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Unraveling the conceptional novel ADAM17 regulation by PP2A in metastasis formation.

Periodic Reporting for period 1 - UNNAMEd-2 (Unraveling the conceptional novel ADAM17 regulation by PP2A in metastasis formation.)

Reporting period: 2019-01-01 to 2020-12-31

Cancer research has made great progress during the last decades, resulting in significantly improved prognostic tools and treatment options. However, in addition to severe illness many patients experience resistance to therapy. Additionally, almost half of the patients develop metastasis, which are responsible for about 90% of all cancer related death. Cancer development is a multi-step process that requires the orchestration between the cancer cell and the cells in the environment. One factor that is known to influence cancer development and metastasis by releasing signaling molecules from the cancer cell surface is ADAM17. It sits as a pair of molecular scissors in the cell's outer membrane and cleaves other proteins from the cell surface. Studies trying to inhibit ADAM17 and thereby tumor progression however failed due to the low specificity of the drug to ADAM17. Furthermore, ADAM17 produced on other cells of the tumor environment is crucial for tumor growth inhibition and blocking of ADAM17 activity on these cells enhances tumor growth. The activity of ADAM17 is highly regulated as well as the expression of it substrates. Another strategy to inhibit the pro-tumorigenic function of ADAM17 is by targeting molecules known to regulate ADAM17 activity, or by blocking the shedding of specific substrates. The group of our collaborator Prof. Jakob Nielsson identified a novel binding partner of ADAM17, namely the protein phosphatase PP2A. Phosphorylation’s serves often as a molecular switch to activate or switch “ON” enzymes. They can also initiate the destruction of the protein, the binding to other proteins or the translocation to another part of the cells. Phosphatases in turn remove these phosphate groups and therefore switch the protein “OFF”. Prof. Nielssons team identified a novel binding motif for a specific isoform of PP2A, B56, and found that this binding motif is present in the intracellular part of ADAM17. We therefore hypothesized, that PP2A is a negative regulator of ADAM17.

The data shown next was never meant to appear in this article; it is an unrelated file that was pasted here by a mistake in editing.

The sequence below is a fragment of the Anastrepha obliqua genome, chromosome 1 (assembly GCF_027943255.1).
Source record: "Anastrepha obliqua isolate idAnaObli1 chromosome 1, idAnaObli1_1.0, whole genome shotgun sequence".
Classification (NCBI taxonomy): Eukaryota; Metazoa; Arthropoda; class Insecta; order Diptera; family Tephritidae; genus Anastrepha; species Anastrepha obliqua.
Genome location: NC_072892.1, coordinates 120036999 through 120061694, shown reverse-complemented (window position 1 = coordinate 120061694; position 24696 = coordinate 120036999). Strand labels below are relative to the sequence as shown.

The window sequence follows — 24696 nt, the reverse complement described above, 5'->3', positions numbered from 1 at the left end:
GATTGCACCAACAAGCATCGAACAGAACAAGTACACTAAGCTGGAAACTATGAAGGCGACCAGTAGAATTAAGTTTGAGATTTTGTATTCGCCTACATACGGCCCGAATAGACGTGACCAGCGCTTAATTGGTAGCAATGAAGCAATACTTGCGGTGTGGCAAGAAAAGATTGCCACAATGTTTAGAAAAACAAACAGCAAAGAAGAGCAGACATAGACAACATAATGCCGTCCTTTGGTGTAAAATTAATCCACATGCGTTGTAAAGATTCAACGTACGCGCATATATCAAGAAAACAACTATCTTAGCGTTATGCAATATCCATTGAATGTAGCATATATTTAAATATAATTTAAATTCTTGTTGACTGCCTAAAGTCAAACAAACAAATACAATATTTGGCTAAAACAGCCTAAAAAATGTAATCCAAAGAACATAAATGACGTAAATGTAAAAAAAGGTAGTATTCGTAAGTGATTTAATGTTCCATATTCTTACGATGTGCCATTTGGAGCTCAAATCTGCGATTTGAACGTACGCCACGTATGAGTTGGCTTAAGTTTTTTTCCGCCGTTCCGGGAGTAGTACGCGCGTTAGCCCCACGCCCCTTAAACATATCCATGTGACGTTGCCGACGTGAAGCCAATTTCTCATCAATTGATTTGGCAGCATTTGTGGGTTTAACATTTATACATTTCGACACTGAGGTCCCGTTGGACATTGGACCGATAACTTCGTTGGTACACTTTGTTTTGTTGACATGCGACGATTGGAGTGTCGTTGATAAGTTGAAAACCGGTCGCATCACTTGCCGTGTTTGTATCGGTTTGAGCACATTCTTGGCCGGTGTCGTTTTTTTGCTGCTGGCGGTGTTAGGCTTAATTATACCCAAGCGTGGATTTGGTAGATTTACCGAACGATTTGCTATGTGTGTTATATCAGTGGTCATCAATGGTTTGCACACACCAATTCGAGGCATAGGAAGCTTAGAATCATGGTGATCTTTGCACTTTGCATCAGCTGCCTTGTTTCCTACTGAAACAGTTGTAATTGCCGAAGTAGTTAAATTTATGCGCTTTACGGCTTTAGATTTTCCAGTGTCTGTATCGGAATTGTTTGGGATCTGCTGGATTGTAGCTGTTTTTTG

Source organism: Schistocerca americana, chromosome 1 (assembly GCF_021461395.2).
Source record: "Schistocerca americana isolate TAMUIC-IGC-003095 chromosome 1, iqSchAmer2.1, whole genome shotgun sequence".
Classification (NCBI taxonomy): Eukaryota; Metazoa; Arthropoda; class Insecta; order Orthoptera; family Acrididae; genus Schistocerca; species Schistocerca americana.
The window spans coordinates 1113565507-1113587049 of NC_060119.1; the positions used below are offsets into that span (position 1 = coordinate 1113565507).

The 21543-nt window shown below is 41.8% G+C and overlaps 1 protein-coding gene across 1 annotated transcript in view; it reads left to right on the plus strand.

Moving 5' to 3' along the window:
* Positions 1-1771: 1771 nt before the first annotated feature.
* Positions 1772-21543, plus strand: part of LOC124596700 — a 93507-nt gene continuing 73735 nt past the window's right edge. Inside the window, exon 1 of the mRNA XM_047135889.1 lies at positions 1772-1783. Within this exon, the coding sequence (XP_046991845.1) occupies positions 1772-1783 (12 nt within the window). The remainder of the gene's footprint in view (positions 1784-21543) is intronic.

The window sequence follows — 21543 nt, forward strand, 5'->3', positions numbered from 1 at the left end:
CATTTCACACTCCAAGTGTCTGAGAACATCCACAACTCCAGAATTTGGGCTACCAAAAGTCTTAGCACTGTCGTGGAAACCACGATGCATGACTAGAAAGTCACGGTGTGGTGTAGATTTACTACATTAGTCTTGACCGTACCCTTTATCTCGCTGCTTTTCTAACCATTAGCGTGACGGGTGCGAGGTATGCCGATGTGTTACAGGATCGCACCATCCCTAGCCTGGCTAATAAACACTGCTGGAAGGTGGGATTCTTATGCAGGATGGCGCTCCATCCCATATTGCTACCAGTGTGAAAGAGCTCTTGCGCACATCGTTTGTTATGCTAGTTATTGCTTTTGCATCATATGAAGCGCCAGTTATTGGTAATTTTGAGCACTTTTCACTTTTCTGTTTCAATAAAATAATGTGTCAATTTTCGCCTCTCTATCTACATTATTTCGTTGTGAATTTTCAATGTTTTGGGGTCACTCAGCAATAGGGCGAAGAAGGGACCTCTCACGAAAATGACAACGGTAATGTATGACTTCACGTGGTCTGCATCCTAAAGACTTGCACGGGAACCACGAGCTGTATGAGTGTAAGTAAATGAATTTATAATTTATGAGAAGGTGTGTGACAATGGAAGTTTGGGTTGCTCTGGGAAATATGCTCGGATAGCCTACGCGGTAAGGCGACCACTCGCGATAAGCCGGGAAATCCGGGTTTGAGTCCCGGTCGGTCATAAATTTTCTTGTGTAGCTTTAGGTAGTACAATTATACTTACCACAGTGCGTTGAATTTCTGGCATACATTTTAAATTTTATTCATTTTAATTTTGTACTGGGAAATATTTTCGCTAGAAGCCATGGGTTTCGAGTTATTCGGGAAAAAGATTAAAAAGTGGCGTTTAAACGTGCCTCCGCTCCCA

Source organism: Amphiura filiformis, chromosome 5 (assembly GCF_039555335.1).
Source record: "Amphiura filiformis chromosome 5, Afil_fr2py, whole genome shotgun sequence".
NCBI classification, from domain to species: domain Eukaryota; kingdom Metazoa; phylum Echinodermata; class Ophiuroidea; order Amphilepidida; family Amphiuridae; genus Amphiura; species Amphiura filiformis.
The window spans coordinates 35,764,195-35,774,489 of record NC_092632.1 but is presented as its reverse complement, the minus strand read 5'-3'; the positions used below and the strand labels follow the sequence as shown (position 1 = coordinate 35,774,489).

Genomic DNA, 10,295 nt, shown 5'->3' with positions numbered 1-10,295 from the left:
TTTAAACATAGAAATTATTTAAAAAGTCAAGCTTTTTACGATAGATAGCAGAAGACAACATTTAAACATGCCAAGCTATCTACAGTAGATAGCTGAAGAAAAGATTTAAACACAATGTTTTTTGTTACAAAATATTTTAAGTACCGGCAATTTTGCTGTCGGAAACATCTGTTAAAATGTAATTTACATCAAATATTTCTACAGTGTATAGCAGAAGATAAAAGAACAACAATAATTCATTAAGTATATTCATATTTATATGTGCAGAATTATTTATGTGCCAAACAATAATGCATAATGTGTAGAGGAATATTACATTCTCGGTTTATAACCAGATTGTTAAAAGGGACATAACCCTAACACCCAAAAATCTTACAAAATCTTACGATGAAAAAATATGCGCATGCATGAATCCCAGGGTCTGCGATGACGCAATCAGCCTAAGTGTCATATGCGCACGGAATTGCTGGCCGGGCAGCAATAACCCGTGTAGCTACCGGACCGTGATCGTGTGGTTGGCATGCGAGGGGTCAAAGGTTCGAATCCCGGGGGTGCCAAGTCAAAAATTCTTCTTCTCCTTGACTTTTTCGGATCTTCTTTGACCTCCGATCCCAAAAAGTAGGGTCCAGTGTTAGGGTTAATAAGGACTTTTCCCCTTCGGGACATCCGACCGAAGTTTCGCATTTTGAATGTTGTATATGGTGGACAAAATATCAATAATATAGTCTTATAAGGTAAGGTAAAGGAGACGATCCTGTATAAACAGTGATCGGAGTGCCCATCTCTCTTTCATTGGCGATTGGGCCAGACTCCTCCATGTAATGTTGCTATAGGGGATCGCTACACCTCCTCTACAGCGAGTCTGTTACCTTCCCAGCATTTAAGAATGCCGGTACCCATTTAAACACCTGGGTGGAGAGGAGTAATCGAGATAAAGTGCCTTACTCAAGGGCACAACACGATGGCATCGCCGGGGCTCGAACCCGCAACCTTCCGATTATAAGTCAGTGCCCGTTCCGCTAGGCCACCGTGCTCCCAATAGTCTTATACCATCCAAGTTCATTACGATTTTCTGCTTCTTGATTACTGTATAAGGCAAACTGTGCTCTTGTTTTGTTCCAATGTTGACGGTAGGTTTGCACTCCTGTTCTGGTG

The objectives of your study was therefore to:
- Understand whether and how the function of ADAM17 is regulated by PP2A.
- Determine the molecular mechanisms of the regulation and its impact in cancer development
Expressing a specific PP2A-B56 inhibitor designed by our collaborator Prof. Nielsson, decreased the function of ADAM17 in multiple cancer cells measured by the release of an ADAM17 specific substrates Amphiregulin and TGF-α. Released Amphireguiln and TGF-α binds and activates a receptor called EGFR on the same cell, in this case the cancer cell, or on cells in the surrounding e.g. the tumor environment. Activated EGFR has been shown to induce cancer cell proliferation, migration and invasion and can shape the tumour microenvironment to support tumour growth. We then generated cells so they do not express ADAM17 anymore, using the CRIPSR/Cas9 technology in both human and mouse cancer cell lines and re-introduced fully functional ADAM17 or ADAM17 mutant variants that have an increased or decreased binding ability to PP2A. By mutating the PP2A binding side on ADAM17 we confirmed that PP2A is removing activating phosphate groups from the cytoplasmic part of ADAM17 shown by phosphor-proteomics together with our collaborator Prof. Arminja Kettenbach. In other words, we have confirmed that binding of PP2A to ADAM17 switches the enzymatic activity “OFF”. Our collaborators from the Nielssons lab furthermore showed, that PP2A dephosphorylates all the phosphate groups that are on ADAM17, independent were they are on the intracellular part of ADAM17. Furthermore, we showed that mutations of the PP2A binding side influences ADAM17 function in cancer cells. We found that AREG shedding was impaired when PP2A is strongly bound to ADAM17 while mutations inhibiting the binding of PP2A enhanced ADAM17 function and AREG release. In functional assays we could show, that enhanced PP2A binding led to decreased proliferation and invasion of cancer cells in vitro. Next, we injected 4T1 breast cancer cell lines expressing ADAM17 or PP2A binding mutants into the mammary fad pat of wt Balb/c mice. We showed, that enhanced PP2A binding to ADAM17 significantly decreased tumor growth in these mice.
In summary, we showed for the first time, that activating phosphorylations on ADAM17 can be removed and thereby regulate the enzymatic activity of ADAM17. We furthermore showed that the interaction between ADAM17 and PP2A has an impact on tumour growth in a mouse model. With PP2A activators already under development, we believe that our study could contribute in the development of next generation anti-tumor drugs. The results of the project has been published (Kruse, Gnosa, Nasa, Garvanska et al. EMBO J (2020).
We hope that the findings achieved during this action will also apply for human tumors and thereby, lead to more efficient anti-cancer treatments. Additionally, tools and preliminary results have been created during the project that led to a new research project were we are evaluating the role of ADAM17 on the function of the tumor-microenvironment and we are looking at the interaction between ADAM17 and PP2A from a evolutionary perspective.
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